This week, we are into much better territory. There is not a bad book among these. They may have flaws and some may work better than others but you could safely hand any of these to a Discworld newbie and they’d enjoy it.
It’s a mix of later period and early Discworld. There is understandably a great deal of affection for Pratchett’s first forays into the Discworld but he becomes a much better writer in a very short period of time. Towards the end of his career (pre-Embuggerance), a curious inflexibilty of thought crept into his works. I doubt I am the only one curious to see where he would have went with that.
The oddest Discworld novel there is. This was a bit of a slog if I’m honest. Many Discworld novels I skipped through, excitedly underlining important passages or laughing at their clever wordplay or dreadfully awesome puns. Monstrous Regiment took longer than that, as I was beaten down with the oppressive atmosphere of Borogravian culture and its attitudes towards women.
The last quarter or so is golden, where your expectations are not just subverted but completely flipped onto their head. When you learn even those behind the war were women and many of the country’s leaders are female, you begin to question absolutely everything you have read. It’s a great twist and makes the book a much greater one to look back upon. It doesn’t help you wade through that first three quarters though.
The Tiffany Aching write-ups were infuriating because it became clear from my site’s statistics that fewer readers had read them compared to other Discworld novels. Of course, it could be the case that these write-ups were nowhere near as good as the others and it’s 100 percent my fault. But there’s no way that could be true.
I jest but these novels are a joy, especially if you prefer the early Discworld. Pratchett gives them a lightness of touch some of his later novels are lacking. Strangely, I Shall Wear Midnight ends on such a great conclusion for the novel, the character and this series, it seems weird there is another book to follow. We’ll discover what Pratchett had in store for Tiffany in a few weeks.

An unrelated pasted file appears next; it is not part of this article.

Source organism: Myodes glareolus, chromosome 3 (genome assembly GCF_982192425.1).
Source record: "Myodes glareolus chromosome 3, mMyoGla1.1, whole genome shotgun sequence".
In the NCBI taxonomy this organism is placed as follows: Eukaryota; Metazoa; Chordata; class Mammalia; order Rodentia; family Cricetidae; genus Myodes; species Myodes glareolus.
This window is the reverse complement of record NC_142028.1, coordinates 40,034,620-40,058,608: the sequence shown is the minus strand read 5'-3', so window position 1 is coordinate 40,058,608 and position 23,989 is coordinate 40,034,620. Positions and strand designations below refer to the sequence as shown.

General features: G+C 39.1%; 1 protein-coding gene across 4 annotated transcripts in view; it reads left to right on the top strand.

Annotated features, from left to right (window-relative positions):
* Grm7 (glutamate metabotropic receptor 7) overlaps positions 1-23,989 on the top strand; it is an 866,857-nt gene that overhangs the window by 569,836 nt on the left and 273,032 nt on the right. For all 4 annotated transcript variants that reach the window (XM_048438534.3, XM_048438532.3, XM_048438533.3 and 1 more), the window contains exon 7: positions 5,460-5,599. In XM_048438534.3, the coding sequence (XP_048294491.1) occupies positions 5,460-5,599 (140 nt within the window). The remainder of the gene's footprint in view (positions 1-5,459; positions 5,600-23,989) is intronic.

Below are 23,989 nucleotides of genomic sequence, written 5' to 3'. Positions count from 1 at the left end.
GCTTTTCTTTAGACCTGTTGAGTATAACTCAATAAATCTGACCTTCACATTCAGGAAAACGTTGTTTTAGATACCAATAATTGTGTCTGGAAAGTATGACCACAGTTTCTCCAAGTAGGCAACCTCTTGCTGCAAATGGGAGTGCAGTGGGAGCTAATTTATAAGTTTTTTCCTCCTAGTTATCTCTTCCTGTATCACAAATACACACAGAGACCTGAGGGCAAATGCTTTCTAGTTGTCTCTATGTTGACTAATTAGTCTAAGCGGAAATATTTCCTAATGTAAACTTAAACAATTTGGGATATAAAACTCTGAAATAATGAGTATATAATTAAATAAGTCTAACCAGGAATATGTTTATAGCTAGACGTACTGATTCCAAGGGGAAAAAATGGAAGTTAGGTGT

In the meantime, read these books if you haven’t already. There’s little to separate them in terms of quality but they have some of Pratchett’s warmest, funniest and darkest moments.
Read them. READ THEM. READ. THEM.
(Trust me on this)
A strange one, this. I prefer the Tiffany novels and probably Monstrous Regiment to this book. But back in the 1980s, Terry Pratchett was not the writer he was 10 years ago. By the time he hit his 10th Discworld novel, he had discovered how plot can enrich the intelligence and wit he had in abundance.
While his early novels lack that, it’s hard not to love the sheer sense of joy that spills out of every single page. Pratchett is throwing everything at these early novels, his love of genre fiction, his absurd Pythonesque sense of humour, his delight in the silly and the fantastic.
They are not great books but they are impossible not to enjoy.
Where it all began. Given it’s a set of long-form comedic set-pieces, it shouldn’t be as fun as it is. But like The Light Fantastic, there’s something endearing about reading a book where its author is clearly enjoying himself. It’s a giddiness, an attitude of ‘sod it. This amuses me so it’s going in’ that is present throughout.
It is lacking in the structure, the anger and the politics that made some of his best novels some of my favourite books. But who cares when the novel is this giddy?
One of Pratchett’s most beloved books and probably the first *real* Discworld novel. I loved Mort when I was a teenager. It was a bit silly and very funny, but it had a strangeness to it that other novels I was reading at that time were lacking. I’m unsure what was my first Discworld novel but this was one of them.
If anything, it was one of the books I was most afraid of revisiting, in case the endlessly reread story from my teenage years was a bit of a dud. It has its flaws – Death isn’t quite, um, fleshed out as a character yet and the third act is a total muddle – but this is the first in the series that truly hints at the delights that will follow.
A cigarette paper of quality separates this and Mort. It was another that was endlessly reopened as a teenager. I still had vivid memories as an adult of Granny, Eske and their quest to let women into the Unseen University.
Revisiting it now, it is lacking in structure and its ending is a bit of a blur. It is a considerable improvement in the first two books of the series. Reading Pratchett at this point in his career was a delight because he is making brave leaps forward in his writing with every single book. Mort is arguably where the series gets going but Equal Rites provides the foundations.
This conclusion to the Witches of Lancre series is one book too many, with a needless rerun of the Lords and Ladies plot, with a little bit of Small Gods thrown in for good measure. Early Pratchett was rather cheeky in its recycling of plots and themes but by this point in his career, he had largely stopped it.
One criticism of mine about Pratchett is that he held onto characters for too long. Vimes more than outstayed his welcome, becoming tedious and overpowered from Thud! onwards. Perhaps the signs were here in this book. It’s not bad by any means but when you borrow heavily from two of your best works, you really need to produce something of that standard. Carpe Jugulum wasn’t it.
I AM NOT KIDDING. READ THE TIFFANY ACHING SERIES.
Seriously. Read them. I’ll be here next week with numbers 20 through to 11 so you have plenty of time to do so.